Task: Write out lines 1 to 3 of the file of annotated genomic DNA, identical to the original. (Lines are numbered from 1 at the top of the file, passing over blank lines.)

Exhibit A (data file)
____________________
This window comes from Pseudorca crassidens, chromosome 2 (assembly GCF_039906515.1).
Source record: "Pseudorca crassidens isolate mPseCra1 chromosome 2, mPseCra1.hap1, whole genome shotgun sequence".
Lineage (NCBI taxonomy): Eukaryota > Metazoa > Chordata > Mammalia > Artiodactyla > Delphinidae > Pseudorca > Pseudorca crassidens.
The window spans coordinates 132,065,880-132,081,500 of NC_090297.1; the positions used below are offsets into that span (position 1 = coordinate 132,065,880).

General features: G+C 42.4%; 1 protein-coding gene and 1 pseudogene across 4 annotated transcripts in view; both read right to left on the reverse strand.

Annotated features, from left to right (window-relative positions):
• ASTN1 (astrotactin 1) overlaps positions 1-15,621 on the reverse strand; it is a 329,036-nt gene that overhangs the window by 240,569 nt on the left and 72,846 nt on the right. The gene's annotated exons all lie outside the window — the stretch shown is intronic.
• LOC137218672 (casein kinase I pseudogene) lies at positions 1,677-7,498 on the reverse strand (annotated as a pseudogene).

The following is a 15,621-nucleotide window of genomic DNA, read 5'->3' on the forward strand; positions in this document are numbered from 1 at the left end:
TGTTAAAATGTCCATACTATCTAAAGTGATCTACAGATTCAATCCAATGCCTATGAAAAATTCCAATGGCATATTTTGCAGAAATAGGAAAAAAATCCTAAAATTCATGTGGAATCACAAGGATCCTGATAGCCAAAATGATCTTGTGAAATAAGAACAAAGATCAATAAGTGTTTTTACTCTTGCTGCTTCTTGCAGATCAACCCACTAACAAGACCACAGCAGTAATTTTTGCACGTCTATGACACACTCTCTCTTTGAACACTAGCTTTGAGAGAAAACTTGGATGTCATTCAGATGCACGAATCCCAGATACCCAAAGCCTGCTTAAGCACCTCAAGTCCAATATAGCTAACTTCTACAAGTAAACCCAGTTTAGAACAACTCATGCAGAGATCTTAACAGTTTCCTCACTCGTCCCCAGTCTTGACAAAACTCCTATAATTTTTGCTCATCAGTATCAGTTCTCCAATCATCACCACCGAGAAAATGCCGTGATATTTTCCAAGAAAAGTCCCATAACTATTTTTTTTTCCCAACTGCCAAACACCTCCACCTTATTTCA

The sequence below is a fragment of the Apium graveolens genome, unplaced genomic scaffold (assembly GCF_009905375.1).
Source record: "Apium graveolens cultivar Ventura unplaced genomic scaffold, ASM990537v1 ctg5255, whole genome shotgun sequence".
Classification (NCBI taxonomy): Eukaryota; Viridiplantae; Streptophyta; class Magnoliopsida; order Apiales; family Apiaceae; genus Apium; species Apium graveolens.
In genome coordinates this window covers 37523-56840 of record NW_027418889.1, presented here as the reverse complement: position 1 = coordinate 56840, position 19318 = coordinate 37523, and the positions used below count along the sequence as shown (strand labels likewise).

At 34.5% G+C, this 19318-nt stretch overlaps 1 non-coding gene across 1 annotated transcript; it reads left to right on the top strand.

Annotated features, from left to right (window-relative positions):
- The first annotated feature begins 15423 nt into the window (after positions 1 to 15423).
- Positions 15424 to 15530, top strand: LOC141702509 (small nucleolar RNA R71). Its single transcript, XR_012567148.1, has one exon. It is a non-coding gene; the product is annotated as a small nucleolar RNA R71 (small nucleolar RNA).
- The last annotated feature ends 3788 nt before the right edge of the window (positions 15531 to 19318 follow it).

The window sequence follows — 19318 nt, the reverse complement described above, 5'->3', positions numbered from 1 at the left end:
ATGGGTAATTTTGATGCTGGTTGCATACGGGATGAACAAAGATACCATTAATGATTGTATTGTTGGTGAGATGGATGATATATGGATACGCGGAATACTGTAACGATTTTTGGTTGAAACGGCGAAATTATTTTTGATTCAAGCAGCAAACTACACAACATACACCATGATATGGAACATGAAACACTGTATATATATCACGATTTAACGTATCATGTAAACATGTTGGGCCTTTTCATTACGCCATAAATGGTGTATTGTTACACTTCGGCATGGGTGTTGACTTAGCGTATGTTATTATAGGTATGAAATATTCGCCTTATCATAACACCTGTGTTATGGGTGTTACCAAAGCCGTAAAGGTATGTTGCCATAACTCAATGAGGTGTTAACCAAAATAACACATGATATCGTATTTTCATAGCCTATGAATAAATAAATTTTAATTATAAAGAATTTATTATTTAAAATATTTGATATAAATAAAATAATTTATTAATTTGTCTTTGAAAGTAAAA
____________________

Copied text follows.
This window comes from Pseudorca crassidens, chromosome 2 (assembly GCF_039906515.1).
Source record: "Pseudorca crassidens isolate mPseCra1 chromosome 2, mPseCra1.hap1, whole genome shotgun sequence".
Lineage (NCBI taxonomy): Eukaryota > Metazoa > Chordata > Mammalia > Artiodactyla > Delphinidae > Pseudorca > Pseudorca crassidens.